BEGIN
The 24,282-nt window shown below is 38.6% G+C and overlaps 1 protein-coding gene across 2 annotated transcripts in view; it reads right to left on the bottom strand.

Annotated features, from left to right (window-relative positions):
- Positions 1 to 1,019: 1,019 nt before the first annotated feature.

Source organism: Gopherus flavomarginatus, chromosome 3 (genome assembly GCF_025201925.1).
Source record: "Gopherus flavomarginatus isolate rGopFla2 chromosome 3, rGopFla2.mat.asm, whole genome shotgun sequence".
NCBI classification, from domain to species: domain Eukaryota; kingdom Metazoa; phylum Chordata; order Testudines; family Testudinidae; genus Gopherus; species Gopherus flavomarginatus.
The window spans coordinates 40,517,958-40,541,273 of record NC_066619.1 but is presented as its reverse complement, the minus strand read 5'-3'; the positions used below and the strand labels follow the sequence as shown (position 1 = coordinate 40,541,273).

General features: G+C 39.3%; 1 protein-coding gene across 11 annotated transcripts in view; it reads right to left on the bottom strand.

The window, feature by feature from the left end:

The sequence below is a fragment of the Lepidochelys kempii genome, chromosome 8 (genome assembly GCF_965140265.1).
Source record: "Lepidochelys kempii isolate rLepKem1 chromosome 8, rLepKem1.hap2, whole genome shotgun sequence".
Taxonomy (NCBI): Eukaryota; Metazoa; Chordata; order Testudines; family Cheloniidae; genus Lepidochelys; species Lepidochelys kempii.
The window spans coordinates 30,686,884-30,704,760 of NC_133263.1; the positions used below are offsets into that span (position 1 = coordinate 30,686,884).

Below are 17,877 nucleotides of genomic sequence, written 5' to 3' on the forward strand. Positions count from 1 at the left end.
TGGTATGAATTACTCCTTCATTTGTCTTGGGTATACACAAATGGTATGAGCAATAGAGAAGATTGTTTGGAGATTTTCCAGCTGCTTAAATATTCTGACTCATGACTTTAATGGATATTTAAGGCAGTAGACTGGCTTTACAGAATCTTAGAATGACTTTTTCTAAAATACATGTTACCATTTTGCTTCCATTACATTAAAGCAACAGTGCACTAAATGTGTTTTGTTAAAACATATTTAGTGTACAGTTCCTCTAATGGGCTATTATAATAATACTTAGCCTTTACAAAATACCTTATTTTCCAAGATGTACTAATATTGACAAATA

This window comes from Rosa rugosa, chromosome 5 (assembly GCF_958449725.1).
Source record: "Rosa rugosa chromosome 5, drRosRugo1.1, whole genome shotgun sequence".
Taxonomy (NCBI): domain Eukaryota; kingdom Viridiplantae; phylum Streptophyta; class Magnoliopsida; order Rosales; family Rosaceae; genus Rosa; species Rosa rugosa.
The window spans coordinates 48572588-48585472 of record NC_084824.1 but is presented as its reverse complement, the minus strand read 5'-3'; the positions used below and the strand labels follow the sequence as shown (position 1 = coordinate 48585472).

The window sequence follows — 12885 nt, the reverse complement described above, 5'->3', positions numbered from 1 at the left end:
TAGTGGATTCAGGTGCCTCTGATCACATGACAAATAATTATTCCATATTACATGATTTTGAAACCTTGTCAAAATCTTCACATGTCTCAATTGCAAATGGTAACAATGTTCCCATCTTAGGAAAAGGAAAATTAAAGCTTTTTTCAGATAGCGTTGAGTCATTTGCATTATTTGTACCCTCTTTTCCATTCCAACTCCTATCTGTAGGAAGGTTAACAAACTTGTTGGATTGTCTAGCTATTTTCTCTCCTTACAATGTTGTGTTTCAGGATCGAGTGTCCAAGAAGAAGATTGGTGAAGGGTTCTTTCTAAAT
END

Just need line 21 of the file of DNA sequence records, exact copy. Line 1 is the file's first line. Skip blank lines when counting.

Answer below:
TAGTGGATTCAGGTGCCTCTGATCACATGACAAATAATTATTCCATATTACATGATTTTGAAACCTTGTCAAAATCTTCACATGTCTCAATTGCAAATGGTAACAATGTTCCCATCTTAGGAAAAGGAAAATTAAAGCTTTTTTCAGATAGCGTTGAGTCATTTGCATTATTTGTACCCTCTTTTCCATTCCAACTCCTATCTGTAGGAAGGTTAACAAACTTGTTGGATTGTCTAGCTATTTTCTCTCCTTACAATGTTGTGTTTCAGGATCGAGTGTCCAAGAAGAAGATTGGTGAAGGGTTCTTTCTAAAT